We think you have liked this presentation. If you wish to download it, please recommend it to your friends in any social system. Share buttons are a little bit lower. Thank you!
Presentation is loading. Please wait.
Published byAdrien Scarr
Modified about 1 year ago
Chapter Eleven Leadership and Influence Processes
Copyright © Houghton Mifflin Company. All rights reserved.11-2 Chapter Objectives Characterize leadership as influence. Discuss influence-based approaches to leadership. Describe key leadership substitutes. Explain power in organizations. Discuss power and organizational politics. Describe impression management.
Copyright © Houghton Mifflin Company. All rights reserved.11-3 Leadership as Influence Influence is the ability to affect the perceptions, attitudes, or behaviors of others. It is the cornerstone of the leadership process.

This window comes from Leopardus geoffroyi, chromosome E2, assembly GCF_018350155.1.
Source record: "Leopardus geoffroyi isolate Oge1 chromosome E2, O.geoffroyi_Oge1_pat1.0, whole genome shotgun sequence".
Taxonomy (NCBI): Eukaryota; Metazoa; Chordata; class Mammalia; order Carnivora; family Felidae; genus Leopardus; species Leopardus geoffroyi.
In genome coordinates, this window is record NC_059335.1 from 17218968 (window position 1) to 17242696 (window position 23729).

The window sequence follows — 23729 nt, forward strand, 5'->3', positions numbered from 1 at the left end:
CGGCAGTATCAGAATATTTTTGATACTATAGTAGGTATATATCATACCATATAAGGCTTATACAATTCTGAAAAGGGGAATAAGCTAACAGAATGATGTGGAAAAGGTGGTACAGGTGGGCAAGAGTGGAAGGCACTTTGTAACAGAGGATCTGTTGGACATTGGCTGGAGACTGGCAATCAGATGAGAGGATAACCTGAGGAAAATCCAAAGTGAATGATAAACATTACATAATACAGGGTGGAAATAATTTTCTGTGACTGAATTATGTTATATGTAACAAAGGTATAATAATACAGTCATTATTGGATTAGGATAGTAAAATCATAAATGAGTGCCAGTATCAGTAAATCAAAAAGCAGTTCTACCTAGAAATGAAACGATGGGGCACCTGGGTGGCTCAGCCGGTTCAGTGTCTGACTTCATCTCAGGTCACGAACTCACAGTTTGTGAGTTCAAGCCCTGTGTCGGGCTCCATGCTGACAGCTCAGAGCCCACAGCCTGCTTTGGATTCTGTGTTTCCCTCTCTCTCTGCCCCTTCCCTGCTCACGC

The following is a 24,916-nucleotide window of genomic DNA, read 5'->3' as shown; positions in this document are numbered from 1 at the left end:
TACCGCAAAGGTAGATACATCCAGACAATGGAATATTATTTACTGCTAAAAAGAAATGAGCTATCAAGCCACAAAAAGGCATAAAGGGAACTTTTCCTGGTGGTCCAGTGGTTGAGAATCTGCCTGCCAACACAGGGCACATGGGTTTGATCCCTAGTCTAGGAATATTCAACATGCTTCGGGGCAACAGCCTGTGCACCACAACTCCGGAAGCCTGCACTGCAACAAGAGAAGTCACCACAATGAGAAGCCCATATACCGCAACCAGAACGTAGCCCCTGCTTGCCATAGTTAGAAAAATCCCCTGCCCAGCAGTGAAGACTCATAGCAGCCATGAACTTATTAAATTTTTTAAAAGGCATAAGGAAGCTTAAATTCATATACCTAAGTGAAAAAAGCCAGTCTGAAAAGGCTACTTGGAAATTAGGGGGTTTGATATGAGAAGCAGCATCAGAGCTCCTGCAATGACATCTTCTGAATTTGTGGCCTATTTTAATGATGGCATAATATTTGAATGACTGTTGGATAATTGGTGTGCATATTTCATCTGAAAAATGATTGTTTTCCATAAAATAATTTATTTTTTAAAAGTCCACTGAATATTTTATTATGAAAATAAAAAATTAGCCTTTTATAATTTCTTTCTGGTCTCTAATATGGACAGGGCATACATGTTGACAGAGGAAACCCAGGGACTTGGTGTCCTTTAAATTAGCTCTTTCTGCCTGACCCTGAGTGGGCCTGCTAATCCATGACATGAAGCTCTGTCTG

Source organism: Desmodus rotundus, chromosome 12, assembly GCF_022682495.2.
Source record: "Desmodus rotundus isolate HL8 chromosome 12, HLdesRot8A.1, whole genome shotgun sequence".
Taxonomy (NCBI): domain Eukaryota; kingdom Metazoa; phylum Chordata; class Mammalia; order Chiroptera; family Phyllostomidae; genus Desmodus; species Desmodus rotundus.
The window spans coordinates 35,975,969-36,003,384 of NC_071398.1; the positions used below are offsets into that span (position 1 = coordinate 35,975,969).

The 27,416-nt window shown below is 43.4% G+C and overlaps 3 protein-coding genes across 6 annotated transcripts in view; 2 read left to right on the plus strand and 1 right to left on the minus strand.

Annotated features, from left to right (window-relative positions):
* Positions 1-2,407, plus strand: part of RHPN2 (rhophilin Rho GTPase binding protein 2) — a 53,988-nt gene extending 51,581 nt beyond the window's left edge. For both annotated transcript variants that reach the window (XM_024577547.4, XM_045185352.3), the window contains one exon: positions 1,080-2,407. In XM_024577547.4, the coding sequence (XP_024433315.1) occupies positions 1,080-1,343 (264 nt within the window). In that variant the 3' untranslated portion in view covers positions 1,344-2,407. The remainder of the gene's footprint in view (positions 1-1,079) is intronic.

Copyright © Houghton Mifflin Company. All rights reserved.11-4 Influence-Based Approaches to Leadership Transformational Leadership –The set of abilities that allows the leader to recognize the need for change, create a vision to guide that chance, and execute the change effectively Charismatic Leadership –A type of influence based on the leader’s personal charisma
Copyright © Houghton Mifflin Company. All rights reserved.11-5 Figure 11.1: The Charismatic Leader
Copyright © Houghton Mifflin Company. All rights reserved.11-6 Leadership Substitutes: Can Leadership Be Irrelevant? Leadership Substitutes –Individual, task, and organizational characteristics that tend to outweigh the leader’s ability to affect subordinates’ satisfaction and performance. –Unlike traditional theories, which assume hierarchical leadership is always important, the premise of the leadership substitutes perspective is that leader behaviors are irrelevant in many situations.